Continuing with the summer theme, today's post is from the Better Homes and Gardens Salad Book, copyright 1958. Mine is the tenth printing from 1968.
First up: Frosty Pineapple Pastel.
This picture gives me social anxiety just by looking at it! The size suggests that this is meant for a party, but there is no discernible means of serving it. Even if the cookbook authors think readers will be smart enough to add serving implements, there will be no graceful way to get at the food. If you're serving a mound of various sherbets on a summer evening before air conditioning is popular, this will look nice for five minutes max before everything is taken over by sticky, hard-to-scoop but luckily so unappetizing that it's unlikely anyone will try, rainbow sludge.
If I were at the party where this was served, I'd really want some of the pineapple, but there is no way to get at it without digging through a bunch of gloppy sherbet, and there is actually no way to know it's there just by looking. I'd consider grabbing a few strawberries off the edge, but I know I'd find a way to lose the hull and piss off whoever was throwing the party when they had to get it off the carpet if they were lucky (and try to get it out of their previously pristine white couch if they were unlucky) the next day. There is no way to gracefully eat a whole pear in public (and what kind of a party food is that, anyway?). I'd look at it and swear there was no way I could eat another bite. Maybe serving this would be a good way to avoid buying much for the party, though. One Frosty Pineapple Pastel could feed thousands of socially inhibited guests.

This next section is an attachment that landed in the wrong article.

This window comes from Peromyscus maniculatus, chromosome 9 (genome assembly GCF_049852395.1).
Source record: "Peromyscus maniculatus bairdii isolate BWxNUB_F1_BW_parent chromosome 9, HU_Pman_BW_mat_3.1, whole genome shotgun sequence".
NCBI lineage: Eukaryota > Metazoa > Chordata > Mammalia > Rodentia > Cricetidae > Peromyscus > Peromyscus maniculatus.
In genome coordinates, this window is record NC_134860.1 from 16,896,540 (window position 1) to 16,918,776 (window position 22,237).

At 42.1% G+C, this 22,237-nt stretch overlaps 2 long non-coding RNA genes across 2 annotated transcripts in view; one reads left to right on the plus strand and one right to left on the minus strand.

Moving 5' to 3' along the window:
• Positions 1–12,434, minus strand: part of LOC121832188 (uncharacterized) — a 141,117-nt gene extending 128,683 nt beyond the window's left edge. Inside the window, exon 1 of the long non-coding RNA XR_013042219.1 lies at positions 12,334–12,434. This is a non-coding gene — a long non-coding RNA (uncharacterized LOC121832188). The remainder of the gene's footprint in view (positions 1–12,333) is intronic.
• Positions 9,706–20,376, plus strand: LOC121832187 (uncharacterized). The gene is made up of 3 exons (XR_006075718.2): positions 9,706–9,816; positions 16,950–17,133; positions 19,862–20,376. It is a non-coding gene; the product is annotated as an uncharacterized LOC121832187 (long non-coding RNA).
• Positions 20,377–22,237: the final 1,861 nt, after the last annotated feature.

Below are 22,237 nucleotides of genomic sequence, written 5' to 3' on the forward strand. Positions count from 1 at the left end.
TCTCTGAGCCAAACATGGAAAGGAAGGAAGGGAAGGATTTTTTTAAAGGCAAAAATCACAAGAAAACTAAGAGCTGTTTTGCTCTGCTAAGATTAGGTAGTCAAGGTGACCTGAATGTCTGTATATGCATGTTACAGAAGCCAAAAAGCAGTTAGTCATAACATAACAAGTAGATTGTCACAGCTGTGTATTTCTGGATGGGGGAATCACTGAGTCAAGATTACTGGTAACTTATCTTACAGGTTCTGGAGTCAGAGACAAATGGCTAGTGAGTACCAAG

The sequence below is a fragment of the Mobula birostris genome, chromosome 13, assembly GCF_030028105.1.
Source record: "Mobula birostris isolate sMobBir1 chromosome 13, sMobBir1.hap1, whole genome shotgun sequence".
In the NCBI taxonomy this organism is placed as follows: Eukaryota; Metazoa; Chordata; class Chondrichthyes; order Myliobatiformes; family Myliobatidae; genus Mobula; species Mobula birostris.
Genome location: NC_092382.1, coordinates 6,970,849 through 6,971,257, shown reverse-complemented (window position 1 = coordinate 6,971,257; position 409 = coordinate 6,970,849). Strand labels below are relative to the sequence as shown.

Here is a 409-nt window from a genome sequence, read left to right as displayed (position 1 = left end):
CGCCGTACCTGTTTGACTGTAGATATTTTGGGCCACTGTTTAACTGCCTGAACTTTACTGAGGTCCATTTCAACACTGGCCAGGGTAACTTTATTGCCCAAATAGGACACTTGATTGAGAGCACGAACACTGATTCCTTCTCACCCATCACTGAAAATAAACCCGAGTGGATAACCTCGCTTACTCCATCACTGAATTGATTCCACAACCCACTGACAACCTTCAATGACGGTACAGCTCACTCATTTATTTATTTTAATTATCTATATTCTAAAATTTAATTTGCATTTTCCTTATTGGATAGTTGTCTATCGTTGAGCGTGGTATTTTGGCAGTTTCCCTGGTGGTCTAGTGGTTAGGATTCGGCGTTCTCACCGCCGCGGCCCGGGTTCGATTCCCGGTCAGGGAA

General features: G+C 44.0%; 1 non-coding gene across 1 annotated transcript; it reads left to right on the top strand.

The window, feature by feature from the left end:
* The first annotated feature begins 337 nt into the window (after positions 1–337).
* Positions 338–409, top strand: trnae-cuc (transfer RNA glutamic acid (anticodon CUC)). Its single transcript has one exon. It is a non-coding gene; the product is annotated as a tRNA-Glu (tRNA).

Next up: Pink Pears
Fifties and sixties cookbooks are loaded with suggestions for ladies' luncheons, and the recipes always leave me with the impression that women must have reverted to being eight years old if they congregated in groups at lunch time. This is just one excellent example. It's not enough for the salad to be sweet (with two kinds of candy!) and frilly (with cream cheese and lettuce ruffles, plus a ruffly plate for the truly well-prepared lady), but the pear also has to be tinted pink. The ladies might forget they're ladies if they can't have color-coded food.
A bonus for the kiddies: Speedy Cheese-Over-Pears
Yes, it is a good idea to have easy recipes for kids, and it is easy to slop mayonnaise between canned pear halves and then garnish with lettuce, olives, and shredded American cheese. It would be just as easy to smear Vaseline between canned pear halves and then dump pencil shavings over them, and my childhood self would have been just as likely to eat that recipe as I would have been to eat this one. Why do the ladies get creamed cheese and candy on their pears when kids are saddled with this?